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Using Lightroom on the road


From:

The Practicing Photographer

with Ben Long

Video: Using Lightroom on the road

At home I use Lightroom for my still image post production. I really like its Editing tools. I like its Organizational tools. I like its performance, and I really appreciate its Photoshop integration. On the road, I also use Photoshop Lightroom. There's an easy way that I can manage and move my Lightroom catalog around as I travel. And this week on The Practicing Photographer, I'm going to show you how I do that. Now, if I set up my Lightroom catalog in the right way, using the right types of drives, I have found that I can easily take my entire system that I'm used to having on my desktop and seamlessly move it to my laptop.
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  1. 20m 3s
    1. Pulling stills from a timelapse NEW
      6m 8s
    2. 1m 35s
      1. Introducing The Practicing Photographer
        1m 35s
    3. 12h 10m
      1. Choosing a camera
        5m 27s
      2. Looking at light as a subject
        2m 22s
      3. Using a small reflector to add fill light
        5m 45s
      4. Editing photo metadata with PhotosInfo Pro for iPad
        6m 30s
      5. Let your lens reshape you
        7m 26s
      6. Compositing street photography images with Photoshop
        7m 44s
      7. Expand your filter options with step-up and step-down rings
        3m 56s
      8. Shooting without a memory card
        3m 6s
      9. Give yourself a year-long assignment
        5m 28s
      10. Working with reflections
        1m 26s
      11. Exploring mirrorless cameras
        7m 25s
      12. Batch processing photos with the Adobe Image Processor
        7m 30s
      13. Limiting yourself to a fixed-focal-length lens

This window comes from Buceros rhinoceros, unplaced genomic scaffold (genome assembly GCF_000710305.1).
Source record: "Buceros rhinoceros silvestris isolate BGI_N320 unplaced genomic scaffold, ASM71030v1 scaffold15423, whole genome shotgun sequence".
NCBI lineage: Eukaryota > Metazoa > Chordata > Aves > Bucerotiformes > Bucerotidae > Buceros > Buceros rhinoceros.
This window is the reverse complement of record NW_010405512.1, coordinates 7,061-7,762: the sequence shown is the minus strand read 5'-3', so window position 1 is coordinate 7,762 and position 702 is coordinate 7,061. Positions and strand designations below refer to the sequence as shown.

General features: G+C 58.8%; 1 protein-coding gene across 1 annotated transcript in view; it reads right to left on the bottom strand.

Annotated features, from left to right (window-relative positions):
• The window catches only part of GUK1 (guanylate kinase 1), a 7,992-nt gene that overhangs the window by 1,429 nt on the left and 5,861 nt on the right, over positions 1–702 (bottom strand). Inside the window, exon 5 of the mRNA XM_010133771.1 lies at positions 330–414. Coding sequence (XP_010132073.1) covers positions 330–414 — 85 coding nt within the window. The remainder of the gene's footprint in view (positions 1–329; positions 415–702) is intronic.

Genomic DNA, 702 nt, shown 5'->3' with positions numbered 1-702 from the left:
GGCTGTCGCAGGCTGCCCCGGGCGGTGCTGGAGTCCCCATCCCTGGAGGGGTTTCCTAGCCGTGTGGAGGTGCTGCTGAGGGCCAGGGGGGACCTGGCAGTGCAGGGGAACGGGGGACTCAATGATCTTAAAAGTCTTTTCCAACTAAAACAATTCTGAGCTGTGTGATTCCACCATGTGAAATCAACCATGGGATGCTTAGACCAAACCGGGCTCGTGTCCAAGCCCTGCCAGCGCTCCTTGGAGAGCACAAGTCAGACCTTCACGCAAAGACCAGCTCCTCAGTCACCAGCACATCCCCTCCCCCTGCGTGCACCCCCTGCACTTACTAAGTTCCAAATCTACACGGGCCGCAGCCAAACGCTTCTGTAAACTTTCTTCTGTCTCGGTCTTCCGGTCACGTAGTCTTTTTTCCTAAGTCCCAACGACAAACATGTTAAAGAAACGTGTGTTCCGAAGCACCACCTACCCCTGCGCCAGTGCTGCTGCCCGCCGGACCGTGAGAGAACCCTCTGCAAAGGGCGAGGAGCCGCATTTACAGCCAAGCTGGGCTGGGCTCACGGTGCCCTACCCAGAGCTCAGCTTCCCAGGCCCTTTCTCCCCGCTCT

2m 13s
      14. Creating tiny worlds: Shooting technique
        4m 15s
      15. Creating tiny worlds: Post-processing techniques
        11m 41s
      16. Shooting macro shots on an iPhone
        3m 18s
      17. Using a tripod
        3m 33s
      18. Wildlife and staying present
        5m 58s
      19. Batch exposure adjustments on raw files
        6m 52s
      20. Why Shoot Polaroid
        11m 12s
      21. Seizing an opportunity
        4m 4s
      22. Four photographers do a light-as-subject exercise
        12m 24s
      23. Shooting macro bug photos with a reversed lens
        4m 54s
      24. Varnishing a photo for a painterly effect
        13m 36s
      25. Shooting wildlife
        7m 24s
      26. Discussion on how to shoot architecture
        12m 27s
      27. Using a lens hood
        4m 48s
      28. Working with themes
        2m 48s
      29. Setting up an HDR time lapse
        7m 55s
      30. Processing an HDR time lapse
        7m 55s
      31. Two perspectives on travel photography
        12m 28s
      32. Scanning Photos
        5m 37s
      33. Photo assignment: shooting an egg
        3m 13s
      34. Reviewing the egg shot images
        6m 47s
      35. Shooting in your own backyard
        4m 38s
      36. Jpeg iPad import process
        3m 17s
      37. Shooting a product shot in open shade
        9m 34s
      38. Reviewing the product shot images
        4m 5s
      39. Warming up
        3m 26s
      40. Taking a panning action shot
        10m 17s
      41. Scanning polaroid negatives and processing in Photoshop
        8m 17s
      42. Shooting a silhouette
        3m 9s
      43. Going with an ultra-light gear configuration
        5m 29s
      44. Working with masks and calculations in Photoshop
        12m 38s
      45. Working with flash for macro photography
        4m 56s
      46. Colorizing a black and white photo in Photoshop
        5m 10s
      47. Using duct tape and zip ties in the field
        4m 14s
      48. When the on camera flash is casting a shadow
        3m 4s
      49. Using Lightroom on the road
        6m 28s
      50. Listening to your camera to get good exposure
        2m 20s
      51. Shooting a successful self portrait with a phone
        7m 18s
      52. Switching to Lightroom from another application
        9m 48s
      53. Photographing animals in wildlife refuges
        6m 41s